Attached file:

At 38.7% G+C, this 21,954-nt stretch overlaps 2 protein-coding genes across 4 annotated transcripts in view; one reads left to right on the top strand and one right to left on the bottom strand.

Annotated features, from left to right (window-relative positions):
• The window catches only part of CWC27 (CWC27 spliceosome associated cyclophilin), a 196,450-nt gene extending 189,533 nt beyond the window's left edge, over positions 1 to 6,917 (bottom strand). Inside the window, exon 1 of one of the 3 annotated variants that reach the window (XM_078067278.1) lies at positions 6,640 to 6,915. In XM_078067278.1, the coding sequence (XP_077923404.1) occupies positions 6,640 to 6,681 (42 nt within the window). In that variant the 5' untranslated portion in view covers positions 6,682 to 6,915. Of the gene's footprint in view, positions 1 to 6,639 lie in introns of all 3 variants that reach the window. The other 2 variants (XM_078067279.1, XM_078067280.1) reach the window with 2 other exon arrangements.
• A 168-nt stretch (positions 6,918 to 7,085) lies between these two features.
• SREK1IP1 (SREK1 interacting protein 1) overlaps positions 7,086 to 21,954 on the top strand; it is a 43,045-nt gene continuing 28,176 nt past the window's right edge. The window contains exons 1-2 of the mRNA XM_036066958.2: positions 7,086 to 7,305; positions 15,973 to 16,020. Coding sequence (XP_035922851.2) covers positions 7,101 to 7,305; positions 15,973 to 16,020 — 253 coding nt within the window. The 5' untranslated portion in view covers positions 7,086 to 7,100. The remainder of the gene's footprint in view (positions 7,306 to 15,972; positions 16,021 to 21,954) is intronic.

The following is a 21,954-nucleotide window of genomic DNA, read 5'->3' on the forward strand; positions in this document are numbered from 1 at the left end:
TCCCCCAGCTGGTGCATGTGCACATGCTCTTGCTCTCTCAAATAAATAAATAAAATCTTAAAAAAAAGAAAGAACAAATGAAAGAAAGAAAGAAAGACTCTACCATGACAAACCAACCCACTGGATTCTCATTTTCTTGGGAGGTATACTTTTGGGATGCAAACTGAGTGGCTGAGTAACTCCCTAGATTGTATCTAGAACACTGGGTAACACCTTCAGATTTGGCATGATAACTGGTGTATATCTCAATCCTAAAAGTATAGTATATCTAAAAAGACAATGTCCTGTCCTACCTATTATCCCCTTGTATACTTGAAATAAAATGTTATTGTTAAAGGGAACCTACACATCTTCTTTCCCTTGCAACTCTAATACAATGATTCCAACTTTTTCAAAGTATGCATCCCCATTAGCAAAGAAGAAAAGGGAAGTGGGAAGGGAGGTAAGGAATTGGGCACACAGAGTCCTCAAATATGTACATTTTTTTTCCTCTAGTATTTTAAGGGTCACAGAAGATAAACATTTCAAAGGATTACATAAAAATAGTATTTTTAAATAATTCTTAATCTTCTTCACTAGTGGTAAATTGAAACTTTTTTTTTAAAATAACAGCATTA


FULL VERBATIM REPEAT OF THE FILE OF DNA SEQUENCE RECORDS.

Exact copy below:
At 38.7% G+C, this 21,954-nt stretch overlaps 2 protein-coding genes across 4 annotated transcripts in view; one reads left to right on the top strand and one right to left on the bottom strand.

Annotated features, from left to right (window-relative positions):
• The window catches only part of CWC27 (CWC27 spliceosome associated cyclophilin), a 196,450-nt gene extending 189,533 nt beyond the window's left edge, over positions 1 to 6,917 (bottom strand). Inside the window, exon 1 of one of the 3 annotated variants that reach the window (XM_078067278.1) lies at positions 6,640 to 6,915. In XM_078067278.1, the coding sequence (XP_077923404.1) occupies positions 6,640 to 6,681 (42 nt within the window). In that variant the 5' untranslated portion in view covers positions 6,682 to 6,915. Of the gene's footprint in view, positions 1 to 6,639 lie in introns of all 3 variants that reach the window. The other 2 variants (XM_078067279.1, XM_078067280.1) reach the window with 2 other exon arrangements.
• A 168-nt stretch (positions 6,918 to 7,085) lies between these two features.
• SREK1IP1 (SREK1 interacting protein 1) overlaps positions 7,086 to 21,954 on the top strand; it is a 43,045-nt gene continuing 28,176 nt past the window's right edge. The window contains exons 1-2 of the mRNA XM_036066958.2: positions 7,086 to 7,305; positions 15,973 to 16,020. Coding sequence (XP_035922851.2) covers positions 7,101 to 7,305; positions 15,973 to 16,020 — 253 coding nt within the window. The 5' untranslated portion in view covers positions 7,086 to 7,100. The remainder of the gene's footprint in view (positions 7,306 to 15,972; positions 16,021 to 21,954) is intronic.

The following is a 21,954-nucleotide window of genomic DNA, read 5'->3' on the forward strand; positions in this document are numbered from 1 at the left end:
TCCCCCAGCTGGTGCATGTGCACATGCTCTTGCTCTCTCAAATAAATAAATAAAATCTTAAAAAAAAGAAAGAACAAATGAAAGAAAGAAAGAAAGACTCTACCATGACAAACCAACCCACTGGATTCTCATTTTCTTGGGAGGTATACTTTTGGGATGCAAACTGAGTGGCTGAGTAACTCCCTAGATTGTATCTAGAACACTGGGTAACACCTTCAGATTTGGCATGATAACTGGTGTATATCTCAATCCTAAAAGTATAGTATATCTAAAAAGACAATGTCCTGTCCTACCTATTATCCCCTTGTATACTTGAAATAAAATGTTATTGTTAAAGGGAACCTACACATCTTCTTTCCCTTGCAACTCTAATACAATGATTCCAACTTTTTCAAAGTATGCATCCCCATTAGCAAAGAAGAAAAGGGAAGTGGGAAGGGAGGTAAGGAATTGGGCACACAGAGTCCTCAAATATGTACATTTTTTTTCCTCTAGTATTTTAAGGGTCACAGAAGATAAACATTTCAAAGGATTACATAAAAATAGTATTTTTAAATAATTCTTAATCTTCTTCACTAGTGGTAAATTGAAACTTTTTTTTTAAAATAACAGCATTA